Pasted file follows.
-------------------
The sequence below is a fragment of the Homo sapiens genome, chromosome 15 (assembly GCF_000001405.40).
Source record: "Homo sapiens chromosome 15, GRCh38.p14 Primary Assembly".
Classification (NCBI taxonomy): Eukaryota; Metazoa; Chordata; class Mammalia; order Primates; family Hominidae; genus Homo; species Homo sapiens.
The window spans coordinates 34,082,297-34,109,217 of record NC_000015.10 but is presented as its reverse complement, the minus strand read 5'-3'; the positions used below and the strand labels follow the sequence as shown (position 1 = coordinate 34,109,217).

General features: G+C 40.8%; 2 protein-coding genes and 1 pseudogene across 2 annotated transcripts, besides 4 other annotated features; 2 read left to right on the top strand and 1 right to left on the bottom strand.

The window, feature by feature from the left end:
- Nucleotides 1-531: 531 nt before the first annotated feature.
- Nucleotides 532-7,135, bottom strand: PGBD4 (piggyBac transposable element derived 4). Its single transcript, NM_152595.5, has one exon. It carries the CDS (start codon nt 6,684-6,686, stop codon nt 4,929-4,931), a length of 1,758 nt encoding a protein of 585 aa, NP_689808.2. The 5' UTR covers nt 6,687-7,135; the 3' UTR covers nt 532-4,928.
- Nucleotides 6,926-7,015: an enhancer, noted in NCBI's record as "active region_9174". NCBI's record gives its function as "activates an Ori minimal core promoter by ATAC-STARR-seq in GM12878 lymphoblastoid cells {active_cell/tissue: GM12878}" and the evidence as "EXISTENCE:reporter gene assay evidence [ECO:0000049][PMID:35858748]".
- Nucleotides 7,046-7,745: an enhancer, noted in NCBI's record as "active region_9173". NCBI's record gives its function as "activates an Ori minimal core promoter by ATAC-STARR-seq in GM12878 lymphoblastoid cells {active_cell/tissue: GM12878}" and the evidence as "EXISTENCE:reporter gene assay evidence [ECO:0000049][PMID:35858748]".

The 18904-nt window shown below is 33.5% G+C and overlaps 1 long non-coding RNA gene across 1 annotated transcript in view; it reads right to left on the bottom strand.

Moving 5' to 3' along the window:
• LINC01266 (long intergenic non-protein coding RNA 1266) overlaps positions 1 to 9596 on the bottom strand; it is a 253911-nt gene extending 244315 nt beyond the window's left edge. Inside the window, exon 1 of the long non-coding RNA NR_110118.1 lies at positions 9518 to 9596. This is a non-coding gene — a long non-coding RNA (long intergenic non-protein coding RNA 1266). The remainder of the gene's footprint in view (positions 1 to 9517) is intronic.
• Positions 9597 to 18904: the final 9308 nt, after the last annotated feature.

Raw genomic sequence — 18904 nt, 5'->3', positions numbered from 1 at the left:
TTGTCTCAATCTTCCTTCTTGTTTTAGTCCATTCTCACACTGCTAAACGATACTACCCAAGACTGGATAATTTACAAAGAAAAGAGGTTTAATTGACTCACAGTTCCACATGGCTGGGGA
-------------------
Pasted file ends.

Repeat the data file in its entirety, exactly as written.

The sequence below is a fragment of the Homo sapiens genome, chromosome 15 (assembly GCF_000001405.40).
Source record: "Homo sapiens chromosome 15, GRCh38.p14 Primary Assembly".
Classification (NCBI taxonomy): Eukaryota; Metazoa; Chordata; class Mammalia; order Primates; family Hominidae; genus Homo; species Homo sapiens.
The window spans coordinates 34,082,297-34,109,217 of record NC_000015.10 but is presented as its reverse complement, the minus strand read 5'-3'; the positions used below and the strand labels follow the sequence as shown (position 1 = coordinate 34,109,217).

General features: G+C 40.8%; 2 protein-coding genes and 1 pseudogene across 2 annotated transcripts, besides 4 other annotated features; 2 read left to right on the top strand and 1 right to left on the bottom strand.

The window, feature by feature from the left end:
- Nucleotides 1-531: 531 nt before the first annotated feature.
- Nucleotides 532-7,135, bottom strand: PGBD4 (piggyBac transposable element derived 4). Its single transcript, NM_152595.5, has one exon. It carries the CDS (start codon nt 6,684-6,686, stop codon nt 4,929-4,931), a length of 1,758 nt encoding a protein of 585 aa, NP_689808.2. The 5' UTR covers nt 6,687-7,135; the 3' UTR covers nt 532-4,928.
- Nucleotides 6,926-7,015: an enhancer, noted in NCBI's record as "active region_9174". NCBI's record gives its function as "activates an Ori minimal core promoter by ATAC-STARR-seq in GM12878 lymphoblastoid cells {active_cell/tissue: GM12878}" and the evidence as "EXISTENCE:reporter gene assay evidence [ECO:0000049][PMID:35858748]".
- Nucleotides 7,046-7,745: an enhancer, noted in NCBI's record as "active region_9173". NCBI's record gives its function as "activates an Ori minimal core promoter by ATAC-STARR-seq in GM12878 lymphoblastoid cells {active_cell/tissue: GM12878}" and the evidence as "EXISTENCE:reporter gene assay evidence [ECO:0000049][PMID:35858748]".

The 18904-nt window shown below is 33.5% G+C and overlaps 1 long non-coding RNA gene across 1 annotated transcript in view; it reads right to left on the bottom strand.

Moving 5' to 3' along the window:
• LINC01266 (long intergenic non-protein coding RNA 1266) overlaps positions 1 to 9596 on the bottom strand; it is a 253911-nt gene extending 244315 nt beyond the window's left edge. Inside the window, exon 1 of the long non-coding RNA NR_110118.1 lies at positions 9518 to 9596. This is a non-coding gene — a long non-coding RNA (long intergenic non-protein coding RNA 1266). The remainder of the gene's footprint in view (positions 1 to 9517) is intronic.
• Positions 9597 to 18904: the final 9308 nt, after the last annotated feature.

Raw genomic sequence — 18904 nt, 5'->3', positions numbered from 1 at the left:
TTGTCTCAATCTTCCTTCTTGTTTTAGTCCATTCTCACACTGCTAAACGATACTACCCAAGACTGGATAATTTACAAAGAAAAGAGGTTTAATTGACTCACAGTTCCACATGGCTGGGGA